by Matthew Stollak on Thursday, January 14, 2010

Over the past year, or so, faculty at our institution of higher learning have been having discussions about, what we perceive, as "disruptive" student behaviors in the classroom. As a small, liberal arts school, with relatively small class sizes (less than 35 students per class), student actions out of the norm become more noticeable. These behaviors include, but are not limited to,

  • Walking into class late
  • Getting up in the middle of class (and often passing in front of classmates) to go to the bathroom, getting something to eat or drink, answer a phone call, smoke
  • Talking to others (which has always been a problem)
  • Having a cell phone ring in class
  • Surfing the web on a laptop during class
  • Wanting to listen to an mp3 player during an exam
  • Texting during class
This discussion even let to a small conference before the fall semester began to discuss these issues.

So, it was with great interest when I read about a student blog called "Raging Wildflower" and a post he made about cell phone bans. He writes:

"I’m sure others out there are experiencing my pain when it comes to professors and the obnoxious policies they implement regarding cell phone usage during lecture. In the past, I’ve tolerated their dictatorship like authority and snuck messages under the desk or behind my laptop, but that era is over. In my latest course, the professor thinks he has the right to automatically deduct 10% of a students final grade for any single use of cell phones: that means texting, tweeting, facebooking, and the like."

He goes on to say, "I pay their fees for a degree, in turn, respect my decision to text." Very worth reading just for the comments.

Is the student correct? Should a student have the "right" to text during class?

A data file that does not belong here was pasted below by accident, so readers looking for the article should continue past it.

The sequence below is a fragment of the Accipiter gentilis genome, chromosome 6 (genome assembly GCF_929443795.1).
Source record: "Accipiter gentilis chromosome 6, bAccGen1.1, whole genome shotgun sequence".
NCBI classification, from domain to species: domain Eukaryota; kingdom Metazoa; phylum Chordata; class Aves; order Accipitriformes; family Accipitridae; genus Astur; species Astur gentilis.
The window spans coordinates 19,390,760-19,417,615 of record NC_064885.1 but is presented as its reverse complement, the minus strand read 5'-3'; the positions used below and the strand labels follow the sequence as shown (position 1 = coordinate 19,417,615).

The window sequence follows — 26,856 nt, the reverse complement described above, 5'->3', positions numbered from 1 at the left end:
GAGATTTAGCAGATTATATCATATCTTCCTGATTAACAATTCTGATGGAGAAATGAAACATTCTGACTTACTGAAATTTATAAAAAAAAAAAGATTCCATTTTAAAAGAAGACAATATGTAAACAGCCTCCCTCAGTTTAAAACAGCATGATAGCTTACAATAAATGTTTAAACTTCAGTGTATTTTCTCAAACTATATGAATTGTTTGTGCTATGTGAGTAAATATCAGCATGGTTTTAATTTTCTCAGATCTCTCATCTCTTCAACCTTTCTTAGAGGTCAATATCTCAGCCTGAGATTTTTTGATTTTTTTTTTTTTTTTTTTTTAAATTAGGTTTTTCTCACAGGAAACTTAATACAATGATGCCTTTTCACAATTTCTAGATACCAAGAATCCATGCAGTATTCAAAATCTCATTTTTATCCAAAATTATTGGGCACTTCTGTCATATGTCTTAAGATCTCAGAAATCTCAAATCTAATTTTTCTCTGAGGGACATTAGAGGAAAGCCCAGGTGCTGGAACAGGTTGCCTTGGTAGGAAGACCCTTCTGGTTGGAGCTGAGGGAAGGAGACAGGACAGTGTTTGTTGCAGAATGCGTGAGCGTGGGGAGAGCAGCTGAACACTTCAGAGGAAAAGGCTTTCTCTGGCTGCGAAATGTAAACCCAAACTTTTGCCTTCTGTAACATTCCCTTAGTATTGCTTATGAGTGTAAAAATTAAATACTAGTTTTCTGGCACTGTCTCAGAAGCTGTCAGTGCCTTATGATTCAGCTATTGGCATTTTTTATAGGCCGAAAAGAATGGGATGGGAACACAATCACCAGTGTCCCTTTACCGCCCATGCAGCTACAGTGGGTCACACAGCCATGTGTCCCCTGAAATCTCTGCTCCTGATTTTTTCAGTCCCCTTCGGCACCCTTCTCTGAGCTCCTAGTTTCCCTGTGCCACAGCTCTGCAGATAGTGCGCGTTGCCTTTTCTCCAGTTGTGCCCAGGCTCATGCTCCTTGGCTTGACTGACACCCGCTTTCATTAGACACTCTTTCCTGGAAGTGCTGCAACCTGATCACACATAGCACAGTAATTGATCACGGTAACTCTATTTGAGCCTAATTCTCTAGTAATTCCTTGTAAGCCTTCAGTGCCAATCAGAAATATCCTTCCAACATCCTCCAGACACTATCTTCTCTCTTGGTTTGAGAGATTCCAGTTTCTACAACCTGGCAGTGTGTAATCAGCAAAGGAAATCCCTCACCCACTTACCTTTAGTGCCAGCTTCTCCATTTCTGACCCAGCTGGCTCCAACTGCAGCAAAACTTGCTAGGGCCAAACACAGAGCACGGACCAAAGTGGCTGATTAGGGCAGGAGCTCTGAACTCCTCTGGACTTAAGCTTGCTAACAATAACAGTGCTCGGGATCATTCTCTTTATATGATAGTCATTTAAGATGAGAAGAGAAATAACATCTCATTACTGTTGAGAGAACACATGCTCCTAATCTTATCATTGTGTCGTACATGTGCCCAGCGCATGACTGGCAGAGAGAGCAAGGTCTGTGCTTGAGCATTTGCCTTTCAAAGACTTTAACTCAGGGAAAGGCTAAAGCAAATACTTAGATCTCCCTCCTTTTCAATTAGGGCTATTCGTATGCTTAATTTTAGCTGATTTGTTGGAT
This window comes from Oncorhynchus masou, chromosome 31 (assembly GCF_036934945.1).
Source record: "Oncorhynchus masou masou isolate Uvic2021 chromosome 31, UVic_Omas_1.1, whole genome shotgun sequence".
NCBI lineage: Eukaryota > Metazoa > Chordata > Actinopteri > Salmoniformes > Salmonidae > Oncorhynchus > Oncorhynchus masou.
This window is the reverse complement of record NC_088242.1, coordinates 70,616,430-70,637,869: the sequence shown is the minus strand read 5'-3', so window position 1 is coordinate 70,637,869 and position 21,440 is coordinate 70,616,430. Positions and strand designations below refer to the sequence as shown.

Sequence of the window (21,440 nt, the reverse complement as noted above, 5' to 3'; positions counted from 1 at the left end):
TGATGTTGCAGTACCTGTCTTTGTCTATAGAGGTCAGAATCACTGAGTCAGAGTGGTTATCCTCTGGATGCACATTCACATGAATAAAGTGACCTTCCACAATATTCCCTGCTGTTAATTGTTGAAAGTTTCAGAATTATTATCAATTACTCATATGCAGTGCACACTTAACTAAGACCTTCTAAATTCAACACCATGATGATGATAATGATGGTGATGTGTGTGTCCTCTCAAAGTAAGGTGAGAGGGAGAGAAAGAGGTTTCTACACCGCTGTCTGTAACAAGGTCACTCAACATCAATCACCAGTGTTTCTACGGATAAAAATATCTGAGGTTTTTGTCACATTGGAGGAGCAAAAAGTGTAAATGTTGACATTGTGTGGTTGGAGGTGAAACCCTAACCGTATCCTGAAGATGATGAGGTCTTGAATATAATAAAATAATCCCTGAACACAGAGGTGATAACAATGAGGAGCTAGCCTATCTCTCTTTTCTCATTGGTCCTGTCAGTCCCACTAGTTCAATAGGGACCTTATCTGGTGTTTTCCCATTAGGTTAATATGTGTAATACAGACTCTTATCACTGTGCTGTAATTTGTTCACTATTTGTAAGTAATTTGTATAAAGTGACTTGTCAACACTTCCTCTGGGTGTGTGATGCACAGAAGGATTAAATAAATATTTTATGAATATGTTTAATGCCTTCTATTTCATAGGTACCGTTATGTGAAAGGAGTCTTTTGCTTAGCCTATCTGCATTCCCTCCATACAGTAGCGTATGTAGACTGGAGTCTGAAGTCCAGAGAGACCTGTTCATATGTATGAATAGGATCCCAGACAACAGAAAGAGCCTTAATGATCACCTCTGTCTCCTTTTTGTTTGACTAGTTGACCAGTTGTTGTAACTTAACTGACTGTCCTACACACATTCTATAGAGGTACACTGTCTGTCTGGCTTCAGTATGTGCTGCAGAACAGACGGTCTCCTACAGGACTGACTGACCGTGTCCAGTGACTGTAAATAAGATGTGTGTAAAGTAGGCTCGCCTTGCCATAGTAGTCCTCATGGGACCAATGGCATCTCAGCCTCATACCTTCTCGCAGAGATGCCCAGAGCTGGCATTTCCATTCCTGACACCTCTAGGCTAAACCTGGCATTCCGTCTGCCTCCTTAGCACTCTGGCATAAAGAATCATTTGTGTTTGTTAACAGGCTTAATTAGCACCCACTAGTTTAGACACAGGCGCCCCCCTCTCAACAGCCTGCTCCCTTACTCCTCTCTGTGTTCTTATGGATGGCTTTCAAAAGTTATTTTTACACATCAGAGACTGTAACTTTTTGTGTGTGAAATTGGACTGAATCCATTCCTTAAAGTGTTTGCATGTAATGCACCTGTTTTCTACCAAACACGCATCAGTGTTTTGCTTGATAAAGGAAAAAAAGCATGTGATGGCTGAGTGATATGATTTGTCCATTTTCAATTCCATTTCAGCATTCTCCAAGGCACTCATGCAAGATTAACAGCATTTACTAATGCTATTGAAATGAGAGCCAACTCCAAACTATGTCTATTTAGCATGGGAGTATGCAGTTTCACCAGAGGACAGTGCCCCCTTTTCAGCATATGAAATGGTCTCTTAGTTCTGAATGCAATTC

In my own experience, the only penalty I impose is when a cell phone rings in class, as it is an immediate lecture/discussion killer as all attention turns to the phone ringing, and the student has the opportunity to control this action by turning off the phone prior to class. For the rest of the actions, I simply state my expectations regarding their behavior during the semester:

·No texting, twittering, Facebooking, or use of laptop computers during class time

·Use the break prior to class appropriately for restroom, food and drink, smoking, texting, cell phone use, etc.

·To only leave the classroom for an emergency; we have only 50 minutes together

·No iPod/mp3 players on during exams

·To be in your seats and ready to go at the beginning of class


The fact that we pay tuition does not validate any actions. Does that mean that we should be able to smoke, drink, etc. in class?

I think professors should prioritize their expectations. In my opinion, texting is distracting, but is less distracting than some of the other issues you mentioned.

I do, however, think it's inappropriate to arrive late or leave in the middle of a session (unless there is an emergency). If you can't make it through a 50-, or even 70-minute class without getting a snack, then you have issues. In my Calculus class, there was one guy who showed up to class at least 15 minutes late EVERY SINGLE DAY. Now THAT was extremely distracting. It made me laugh because somehow he found time to pick up a smoothie from Ed's before class.

Overall, I think it's up to the professor to set limits in his/her classroom, as long as the limits are prioritized based on the level of distraction.

by aliciaschram on January 14, 2010 at 9:31 AM. #

Matt, while long out of college, I think it comes down to respect. Students should be prepared to show respect in the form of their attention when they are in the class. I do not think your expectations are unreasonable. It would be no different in the working world. When in a meeting, most people will still look at someone as being rude if they are consistently late to meetings, on their cell or blackberry during meetings, etc. Stick to your policies on this one and I think they'll see that it will help them when they graduate and enter the workforce.

by Trish McFarlane on January 15, 2010 at 12:57 PM. #

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